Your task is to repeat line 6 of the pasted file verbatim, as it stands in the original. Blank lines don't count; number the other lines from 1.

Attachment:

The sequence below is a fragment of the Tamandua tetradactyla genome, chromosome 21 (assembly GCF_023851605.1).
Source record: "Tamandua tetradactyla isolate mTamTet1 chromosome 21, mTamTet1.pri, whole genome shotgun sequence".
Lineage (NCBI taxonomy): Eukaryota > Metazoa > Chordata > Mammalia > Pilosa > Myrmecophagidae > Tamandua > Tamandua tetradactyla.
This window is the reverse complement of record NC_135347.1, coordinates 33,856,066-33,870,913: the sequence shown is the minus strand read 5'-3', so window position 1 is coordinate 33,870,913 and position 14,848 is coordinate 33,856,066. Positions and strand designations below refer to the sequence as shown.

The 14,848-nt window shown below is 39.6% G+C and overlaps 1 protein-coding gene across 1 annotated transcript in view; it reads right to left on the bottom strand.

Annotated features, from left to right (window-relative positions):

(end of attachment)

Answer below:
Annotated features, from left to right (window-relative positions):